We all marry people with faults and we know this going in. With celebrities, the faults may not be as apparent or may be completely invisible until it’s too late.
When two multiple-image people meet and marry, they’re so busy adoring the public person they fail to discover the real one. That is, until they marry, and what they find then might be intolerable.
You can’t marry celebrity. You can only marry a person. Katie Holmes was initially attracted to Mission Impossible Tom. Scientology Tom was only a distant shadow until they married.
Many celebrities start off nowhere and work their way to the top. We’ve all heard the stories and we love it. From nothing on one day, to everything the next.
It sounds exciting but the reality is, extreme altitude change is difficult to manage. They even have a name for the symptoms: Altitude Sickness. In celebrity, altitude isn’t the only problem. The environment is unfriendly too.
It’s like moving from a lowly but steady state country – the mundane – to one that’s a bit unstable – celebrity. Once you arrive, there are no guarantees. Only a select few are allowed in and their status is constantly threatened. Staying at the top is never easy.
And it’s inevitable that stars will eventually burn out. The only way to manage a falling star is step aside. In marriage, that may mean stepping out.
Emotional Roller Coaster
Can you imagine kissing your married partner as you leave for work in the morning and then flirting, embracing, kissing and fondling your supporting actor on set that day? And doing this day in and day out for an entire career.
Actors are not machines. Robotic character portrayals draw neither box office proceeds nor praise.
They’re job is to take on the character of the scripted persona completely. Feel it, embrace it, consume it and be immersed in it. Make it believable.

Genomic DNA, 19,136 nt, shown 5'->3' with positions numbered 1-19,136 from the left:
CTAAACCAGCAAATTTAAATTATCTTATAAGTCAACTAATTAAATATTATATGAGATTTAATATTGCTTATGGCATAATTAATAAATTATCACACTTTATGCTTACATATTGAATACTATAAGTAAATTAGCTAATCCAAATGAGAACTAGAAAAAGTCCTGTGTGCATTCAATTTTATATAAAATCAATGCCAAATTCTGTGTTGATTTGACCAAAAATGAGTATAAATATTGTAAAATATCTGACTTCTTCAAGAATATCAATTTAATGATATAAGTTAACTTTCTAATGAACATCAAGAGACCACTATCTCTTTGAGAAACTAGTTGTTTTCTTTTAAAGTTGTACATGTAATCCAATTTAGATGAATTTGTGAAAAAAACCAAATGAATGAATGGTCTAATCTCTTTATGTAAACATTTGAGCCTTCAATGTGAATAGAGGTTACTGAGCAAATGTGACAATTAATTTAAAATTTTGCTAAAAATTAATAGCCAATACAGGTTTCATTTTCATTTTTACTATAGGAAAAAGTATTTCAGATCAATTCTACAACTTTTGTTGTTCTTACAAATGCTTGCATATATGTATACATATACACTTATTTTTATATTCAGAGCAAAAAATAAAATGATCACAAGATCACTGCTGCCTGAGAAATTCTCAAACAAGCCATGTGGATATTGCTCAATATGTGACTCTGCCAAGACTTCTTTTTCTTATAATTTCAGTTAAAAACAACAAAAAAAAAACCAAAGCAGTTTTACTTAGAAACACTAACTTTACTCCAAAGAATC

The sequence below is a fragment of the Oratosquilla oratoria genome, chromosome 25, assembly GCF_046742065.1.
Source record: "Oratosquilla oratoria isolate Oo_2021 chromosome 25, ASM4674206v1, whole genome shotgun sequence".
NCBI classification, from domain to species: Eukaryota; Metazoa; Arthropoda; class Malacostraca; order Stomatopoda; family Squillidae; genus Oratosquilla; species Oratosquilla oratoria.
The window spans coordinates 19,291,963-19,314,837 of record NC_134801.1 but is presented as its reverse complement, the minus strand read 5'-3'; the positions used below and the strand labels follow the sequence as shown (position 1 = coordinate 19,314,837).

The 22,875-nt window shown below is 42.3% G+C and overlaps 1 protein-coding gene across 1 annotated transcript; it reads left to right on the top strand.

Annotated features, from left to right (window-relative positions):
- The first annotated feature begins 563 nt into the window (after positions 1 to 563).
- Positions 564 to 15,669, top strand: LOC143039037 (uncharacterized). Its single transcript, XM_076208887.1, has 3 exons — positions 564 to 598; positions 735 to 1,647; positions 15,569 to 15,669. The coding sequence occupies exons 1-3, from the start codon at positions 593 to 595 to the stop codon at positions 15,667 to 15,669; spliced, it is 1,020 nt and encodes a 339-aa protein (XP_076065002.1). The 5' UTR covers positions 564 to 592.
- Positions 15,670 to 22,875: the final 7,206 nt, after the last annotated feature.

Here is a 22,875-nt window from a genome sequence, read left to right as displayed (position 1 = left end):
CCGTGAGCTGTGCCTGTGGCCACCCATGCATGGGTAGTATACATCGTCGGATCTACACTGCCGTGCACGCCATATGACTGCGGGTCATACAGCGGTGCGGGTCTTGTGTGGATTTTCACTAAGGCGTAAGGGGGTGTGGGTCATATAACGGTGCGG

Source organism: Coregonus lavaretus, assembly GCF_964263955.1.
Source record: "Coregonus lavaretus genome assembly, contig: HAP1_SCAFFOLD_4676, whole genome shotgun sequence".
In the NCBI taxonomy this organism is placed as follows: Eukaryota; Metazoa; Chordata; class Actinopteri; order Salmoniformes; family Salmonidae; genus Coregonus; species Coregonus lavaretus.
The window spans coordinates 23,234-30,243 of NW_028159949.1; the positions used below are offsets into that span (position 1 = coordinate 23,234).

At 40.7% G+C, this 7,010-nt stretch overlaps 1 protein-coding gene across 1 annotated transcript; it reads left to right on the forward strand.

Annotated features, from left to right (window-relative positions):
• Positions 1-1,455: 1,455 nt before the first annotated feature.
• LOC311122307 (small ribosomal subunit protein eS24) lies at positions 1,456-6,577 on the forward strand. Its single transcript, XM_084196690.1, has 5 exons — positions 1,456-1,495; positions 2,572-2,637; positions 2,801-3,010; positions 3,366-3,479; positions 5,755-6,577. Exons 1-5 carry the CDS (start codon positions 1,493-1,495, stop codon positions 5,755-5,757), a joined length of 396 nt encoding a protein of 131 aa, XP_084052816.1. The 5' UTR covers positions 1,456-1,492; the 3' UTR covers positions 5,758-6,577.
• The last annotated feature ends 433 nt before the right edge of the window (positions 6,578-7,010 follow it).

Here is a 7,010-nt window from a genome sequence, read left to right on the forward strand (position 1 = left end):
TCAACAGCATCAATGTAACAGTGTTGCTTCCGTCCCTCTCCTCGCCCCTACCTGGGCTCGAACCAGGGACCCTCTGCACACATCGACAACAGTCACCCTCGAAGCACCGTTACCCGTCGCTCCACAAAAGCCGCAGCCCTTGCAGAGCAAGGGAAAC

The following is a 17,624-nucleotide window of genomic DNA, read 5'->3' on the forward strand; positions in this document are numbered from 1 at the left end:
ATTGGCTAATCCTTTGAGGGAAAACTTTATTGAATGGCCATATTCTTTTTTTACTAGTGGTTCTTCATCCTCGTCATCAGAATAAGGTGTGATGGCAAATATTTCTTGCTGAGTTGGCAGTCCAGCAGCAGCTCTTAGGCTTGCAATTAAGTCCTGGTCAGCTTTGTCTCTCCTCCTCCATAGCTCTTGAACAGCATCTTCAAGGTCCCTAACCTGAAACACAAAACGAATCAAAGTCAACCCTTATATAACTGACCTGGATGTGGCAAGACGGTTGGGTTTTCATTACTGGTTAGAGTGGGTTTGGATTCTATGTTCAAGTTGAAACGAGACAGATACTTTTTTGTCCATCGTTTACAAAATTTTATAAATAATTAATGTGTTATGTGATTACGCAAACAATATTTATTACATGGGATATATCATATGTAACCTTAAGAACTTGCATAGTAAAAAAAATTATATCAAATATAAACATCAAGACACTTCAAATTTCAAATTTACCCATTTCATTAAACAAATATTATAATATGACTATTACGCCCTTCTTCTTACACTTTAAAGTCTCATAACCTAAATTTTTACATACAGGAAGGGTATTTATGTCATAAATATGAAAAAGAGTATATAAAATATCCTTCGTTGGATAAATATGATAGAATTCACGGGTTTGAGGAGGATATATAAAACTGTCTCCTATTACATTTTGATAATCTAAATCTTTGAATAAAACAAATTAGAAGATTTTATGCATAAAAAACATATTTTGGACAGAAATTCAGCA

The ones who do that best, receive the reward, but this raises a significant question. How can an actor fully absorb a different character on set without residual carry over?
How can any person fully love one person at home and another on set? There’s bound to be blowback. These people play with fire for a living.
Instead of condemning the couples who don’t make it, maybe we should spend more time applauding the ones who do.
Celebrity and Stability are not synonyms. If anything, celebrity is to insecurity what yeast is to dough. It agitates and ferments. It makes it grow.
Naturally talented, highly gifted, remarkably intelligent people are not automatically immune to insecurities. Just being extraordinary must make them feel out of place. But what we think of as incredibly charming and entertaining idiosyncrasies may be nothing more than a cover for insecurity.
What happens when what these people are on screen is really a cover for what they and we can’t really bear?
Additionally, what happens when these extraordinary people are not acting? What they are on stage is what they are in life. We love the fact that comedians make us laugh but life isn’t a joke. At some point a serious response is needed.
An actors insecurities, which we may confuse with idiosyncrasies, may charm and entertain us on scree but might be difficult to live with up close and personal.
Celebrities don’t always know who they are, are not always comfortable in their own skin, often struggle with latent or manifest insecurities and find it difficult to separate reality from fantasy.
Even when the person is adorable on some level, the extreme emotional tides may be more than one can bear.
Your Judgment May Be Hypocritical
The lifestyle of celebrities is way outside the box. They don’t just play with boundaries, they realign them completely. But before you pass judgment, make sure you don’t have a TV or Netflix account, both of which prove you have an interest.
And please don’t claim to watch only the benign stuff. Even the Disney channel produces some very spicy on screen personalities.
If the public wasn’t watching and paying, celebrities would have to find another way to entertain.